In March 2019, the regional administration of Piedmont agreed to the request of the municipal council of Castellania, the birthplace of Coppi and his brother Serse, to call themselves Castellania Coppi on the occasion of Fausto's 100th birthday . The team time trial of the Giro d'Italia Femminile 2019 will end in Castellania Coppi in front of the grave of the Coppi brothers. Fausto Coppi was the first cyclist to be named Sports Journalist of the Year by sports journalists in a country .


  • Walter Lemke: Fausto Coppi. 20 years of international cycling: the life path of the Italian racing driver. Fuchs-Verlag, Miesbach 1999, ISBN 3-00-004687-9 (extensive illustrated biography)

Web links

Commons : Fausto Coppi  - collection of images, videos and audio files

Individual evidence

  1. Ralf Meutgens : Doping im Radsport , Bielefeld 2007, p. 253. ISBN 978-3-7688-5245-6
  2. Peter Hartmann: "Creating a lost world: Coppi, Bartali and Pantani, doping, blood and gasoline. Italy loves the myths and stories about its racing cyclists." - Neue Zürcher Zeitung, international edition: Monday, May 22, 2017, 32.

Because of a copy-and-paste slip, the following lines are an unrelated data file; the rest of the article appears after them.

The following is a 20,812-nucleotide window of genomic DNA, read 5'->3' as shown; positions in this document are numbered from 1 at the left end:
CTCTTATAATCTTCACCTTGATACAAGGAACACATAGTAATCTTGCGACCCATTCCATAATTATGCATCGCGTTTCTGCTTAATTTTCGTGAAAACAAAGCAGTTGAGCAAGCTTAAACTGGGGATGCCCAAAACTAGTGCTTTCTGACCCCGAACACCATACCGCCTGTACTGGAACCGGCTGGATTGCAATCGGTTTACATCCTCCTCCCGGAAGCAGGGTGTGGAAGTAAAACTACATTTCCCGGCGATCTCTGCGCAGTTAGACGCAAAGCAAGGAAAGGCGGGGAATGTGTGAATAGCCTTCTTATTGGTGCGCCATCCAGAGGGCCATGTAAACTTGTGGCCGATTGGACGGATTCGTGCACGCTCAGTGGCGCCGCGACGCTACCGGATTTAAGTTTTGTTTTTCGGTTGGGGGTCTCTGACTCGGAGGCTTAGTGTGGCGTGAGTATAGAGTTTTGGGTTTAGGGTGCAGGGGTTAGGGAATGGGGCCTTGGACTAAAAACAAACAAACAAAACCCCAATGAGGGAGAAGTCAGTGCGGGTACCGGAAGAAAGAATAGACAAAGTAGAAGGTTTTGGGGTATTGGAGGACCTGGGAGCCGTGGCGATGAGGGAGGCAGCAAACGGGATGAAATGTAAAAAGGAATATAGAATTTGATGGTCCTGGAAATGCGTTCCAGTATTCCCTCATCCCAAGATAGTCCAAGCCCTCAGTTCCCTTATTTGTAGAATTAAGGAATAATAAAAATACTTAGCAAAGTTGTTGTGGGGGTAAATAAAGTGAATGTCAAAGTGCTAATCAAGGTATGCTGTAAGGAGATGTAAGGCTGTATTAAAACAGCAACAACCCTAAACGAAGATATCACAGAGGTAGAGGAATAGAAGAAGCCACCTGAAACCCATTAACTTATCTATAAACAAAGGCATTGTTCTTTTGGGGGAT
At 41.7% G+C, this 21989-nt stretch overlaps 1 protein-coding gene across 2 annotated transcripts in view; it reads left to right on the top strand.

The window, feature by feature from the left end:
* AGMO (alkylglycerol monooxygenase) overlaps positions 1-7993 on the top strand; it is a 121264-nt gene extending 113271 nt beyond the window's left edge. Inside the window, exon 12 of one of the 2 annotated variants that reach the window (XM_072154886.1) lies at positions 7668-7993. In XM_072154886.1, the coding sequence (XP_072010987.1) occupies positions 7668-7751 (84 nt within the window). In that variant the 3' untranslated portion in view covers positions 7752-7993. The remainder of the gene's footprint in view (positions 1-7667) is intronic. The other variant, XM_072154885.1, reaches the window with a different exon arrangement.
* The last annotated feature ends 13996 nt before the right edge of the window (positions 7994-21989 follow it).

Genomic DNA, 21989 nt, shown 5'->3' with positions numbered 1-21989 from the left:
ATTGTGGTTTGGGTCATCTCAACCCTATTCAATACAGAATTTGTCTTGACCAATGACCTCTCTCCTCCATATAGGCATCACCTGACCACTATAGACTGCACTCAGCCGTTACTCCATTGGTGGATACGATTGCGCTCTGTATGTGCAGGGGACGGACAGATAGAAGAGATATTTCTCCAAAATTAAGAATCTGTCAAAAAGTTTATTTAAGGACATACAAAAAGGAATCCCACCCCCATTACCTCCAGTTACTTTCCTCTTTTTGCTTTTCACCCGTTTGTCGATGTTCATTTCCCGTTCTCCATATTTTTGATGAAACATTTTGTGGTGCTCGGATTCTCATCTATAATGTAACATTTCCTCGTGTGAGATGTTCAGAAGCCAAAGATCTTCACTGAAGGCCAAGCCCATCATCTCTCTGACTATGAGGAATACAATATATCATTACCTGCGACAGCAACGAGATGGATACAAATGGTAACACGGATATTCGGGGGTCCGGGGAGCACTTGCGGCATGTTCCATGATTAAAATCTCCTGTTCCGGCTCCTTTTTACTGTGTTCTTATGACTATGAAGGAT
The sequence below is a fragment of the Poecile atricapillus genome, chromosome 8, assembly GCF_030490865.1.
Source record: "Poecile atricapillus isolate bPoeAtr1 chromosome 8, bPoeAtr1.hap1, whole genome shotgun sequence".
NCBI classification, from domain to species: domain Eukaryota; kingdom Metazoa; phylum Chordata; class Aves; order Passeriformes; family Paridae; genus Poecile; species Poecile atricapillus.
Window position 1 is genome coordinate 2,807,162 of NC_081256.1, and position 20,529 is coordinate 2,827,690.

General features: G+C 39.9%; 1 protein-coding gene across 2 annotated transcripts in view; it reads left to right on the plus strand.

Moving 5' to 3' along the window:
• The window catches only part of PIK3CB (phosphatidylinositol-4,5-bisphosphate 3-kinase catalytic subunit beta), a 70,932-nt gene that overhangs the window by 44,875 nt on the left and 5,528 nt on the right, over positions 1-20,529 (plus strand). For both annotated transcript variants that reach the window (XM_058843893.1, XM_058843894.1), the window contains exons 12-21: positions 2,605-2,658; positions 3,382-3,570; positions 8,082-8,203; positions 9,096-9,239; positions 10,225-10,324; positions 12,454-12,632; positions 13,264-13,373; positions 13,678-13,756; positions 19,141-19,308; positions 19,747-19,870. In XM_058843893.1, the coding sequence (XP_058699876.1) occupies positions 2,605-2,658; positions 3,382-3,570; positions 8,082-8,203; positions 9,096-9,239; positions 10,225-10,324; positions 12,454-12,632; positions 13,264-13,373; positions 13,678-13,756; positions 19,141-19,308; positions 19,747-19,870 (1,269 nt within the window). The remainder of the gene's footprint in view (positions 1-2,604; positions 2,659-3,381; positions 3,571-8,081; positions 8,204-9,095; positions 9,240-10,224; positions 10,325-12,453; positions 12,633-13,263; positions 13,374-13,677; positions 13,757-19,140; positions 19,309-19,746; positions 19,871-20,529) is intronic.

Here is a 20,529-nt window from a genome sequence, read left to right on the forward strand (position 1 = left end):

3. knerger.de: The grave of Fausto Coppi
  4. Bill McGann, Carol McGann: 1965 Giro d'Italia ( en ) In: Bike Race Info . Dog Ear Publishing. Retrieved May 28, 2015.
  5. Castellania diventa Castellania Coppi in omaggio: Castellania diventa Castellania Coppi in omaggio al Campionissimo - SpazioCiclismo. In: cyclingpro.net. March 26, 2019, accessed March 27, 2019 (Italian).
  6. Renamed place of birth in honor of Coppi. In: rad-net.de. March 28, 2019, accessed March 28, 2019 .
  7. ^ Ralf Schröder: Cycling. History, culture, practice . Die Werkstatt, Göttingen 2002, ISBN 3-89533-364-6 , p. 211 .